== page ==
Olympic torch relay: Jet pack man carries flame in Leicester
The Olympic flame was carried into the sky by jet pack at the start of day 46 of the torch relay, which involved journeys by road, sea and train.
Stuntman Nick Macomber lifted off using a jet pack before handing the flame to Kevin Davies at the start of the day's route from Leicester to Peterborough.
Ex-Leicester and England footballer Gary Lineker and a 50-goal female striker were among the torchbearers.
A total of 100 people carried the flame on the 78-mile route.
In a special intergalactic-themed community event, Tuesday's relay began amid scenes reminiscent of the Los Angeles 1984 Olympics when Mr Macomber took off with the torch strapped to his body.
The 23-year-old, who is originally from Alaska but now lives in San Diego, has been flying for a year and has just over 100 flights to his name.
Once back on the ground he passed the flame to Mr Davies, who was nominated for his determination to carry on with his life after he became a tetraplegic following a motorbike accident in 2008.
The relay included two train journeys and a boat trip as well as visits to the Sir Dennis Rooke Building at Loughborough University, Burghley House and the Cathedral Gardens in Peterborough.
Lineker was among the day's early runners, carrying the torch in his home city of Leicester. England's second-highest goalscorer - 48 goals in 80 appearances - started his career at Leicester City.
He will be one of the BBC's prime time presenters of Olympic Games coverage between 27 July and 12 August.
Before his leg, he said on Twitter: "It's the sort of dank, miserable, grey morning that requires a torch to see where you're going.
"Now where can I get one of those?"
Afterwards, he said: "Back home. In need of a nap. 300 yards was never my distance. Wiped out."
The flame left Leicester by train, travelling to Quorn on the Great Central Railway the UK's only double-track, mainline heritage railway.
In Quorn, the flame was carried by Baroness Sue Campbell, who chairs the Youth Sport Trust, an independent charity devoted to changing young people's lives through sport.
There was a visit, appropriately, to Loughborough University - the UK's top sports education institution - where torchbearer Audrey Cooper, who represented GB in the inaugural Olympic beach volleyball tournament in the Atlanta 1996 Games, was greeted by members of the current Team GB.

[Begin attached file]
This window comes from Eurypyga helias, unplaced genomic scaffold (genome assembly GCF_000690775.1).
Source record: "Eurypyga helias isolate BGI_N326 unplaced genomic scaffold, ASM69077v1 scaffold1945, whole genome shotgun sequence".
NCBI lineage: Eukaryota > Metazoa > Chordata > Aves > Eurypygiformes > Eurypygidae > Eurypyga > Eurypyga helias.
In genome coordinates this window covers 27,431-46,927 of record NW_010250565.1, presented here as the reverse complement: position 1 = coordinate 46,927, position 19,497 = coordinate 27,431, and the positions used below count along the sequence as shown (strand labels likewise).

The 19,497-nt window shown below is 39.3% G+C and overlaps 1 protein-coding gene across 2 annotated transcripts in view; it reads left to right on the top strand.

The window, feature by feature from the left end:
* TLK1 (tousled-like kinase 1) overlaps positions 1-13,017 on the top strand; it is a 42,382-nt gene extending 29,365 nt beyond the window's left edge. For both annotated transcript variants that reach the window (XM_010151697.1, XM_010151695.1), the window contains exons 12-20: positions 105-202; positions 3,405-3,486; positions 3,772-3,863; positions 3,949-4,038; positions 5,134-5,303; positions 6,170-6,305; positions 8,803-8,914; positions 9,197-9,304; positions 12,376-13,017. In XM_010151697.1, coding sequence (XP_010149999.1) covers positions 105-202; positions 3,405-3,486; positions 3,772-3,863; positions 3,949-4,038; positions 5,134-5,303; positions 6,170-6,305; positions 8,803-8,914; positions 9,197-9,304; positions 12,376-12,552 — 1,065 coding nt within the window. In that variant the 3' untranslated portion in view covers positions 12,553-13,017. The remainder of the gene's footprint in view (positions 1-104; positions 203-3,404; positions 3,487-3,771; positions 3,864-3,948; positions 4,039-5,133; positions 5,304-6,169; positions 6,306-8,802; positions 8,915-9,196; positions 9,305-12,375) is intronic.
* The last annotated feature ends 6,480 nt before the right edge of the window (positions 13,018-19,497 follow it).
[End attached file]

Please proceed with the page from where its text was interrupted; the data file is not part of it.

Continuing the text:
Ms Cooper has also coached the GB women's indoor volleyball team and will be supporting them to compete in the London 2012 Games. She works for Volleyball England as the Community Development Coach Manager.
Also in Loughborough, the flame was carried by Paralympic athlete Richard Whitehead, who holds the world record for athletes with a double amputation, in both the full and half-marathon. He will compete for GB at London 2012.
In challenging, somewhat stormy, conditions during the afternoon, the flame was carried on a boat travelling across Rutland Water from Whitwell Harbour.
Torchbearer Matthew Usher passed the flame to Stephen King while each was on a separate boat - the only 'torch kiss' due to take place on water during the entire relay.
The torch then became guest of honour at Burghley House, which is regarded as one of the finest Elizabethan houses in the country and is the home of the Cecil family.
At the front of the house the flame was passed between torchbearers Dave Thompson and Sue Probst in the presence of Miranda Rock, the granddaughter of former Olympic hurdler David Cecil (Lord Burghley) who won a gold medal at the 1928 Games, and London 2012 chairman Sebastian Coe.
The flame then took its second train journey of the day when it was loaded on to the Nene Valley Railway - a steam engine and diesel locomotive heritage attraction - at Stamford, in Lincolnshire.
When it arrived in Peterborough, it was carried by 87-year-old John Peake, who won a hockey silver medal playing for Great Britain at the 1948 Olympics in London.
The final torchbearer of the day, Natasha Applegate, carried the flame into the evening celebrations on the River Embankment site in the city. Natasha was selected for her dedication to playing and coaching football.
A total of 8,000 people will carry the flame during its 8,000 mile, 70-day journey to the opening ceremony of the Olympic Games in London on 27 July.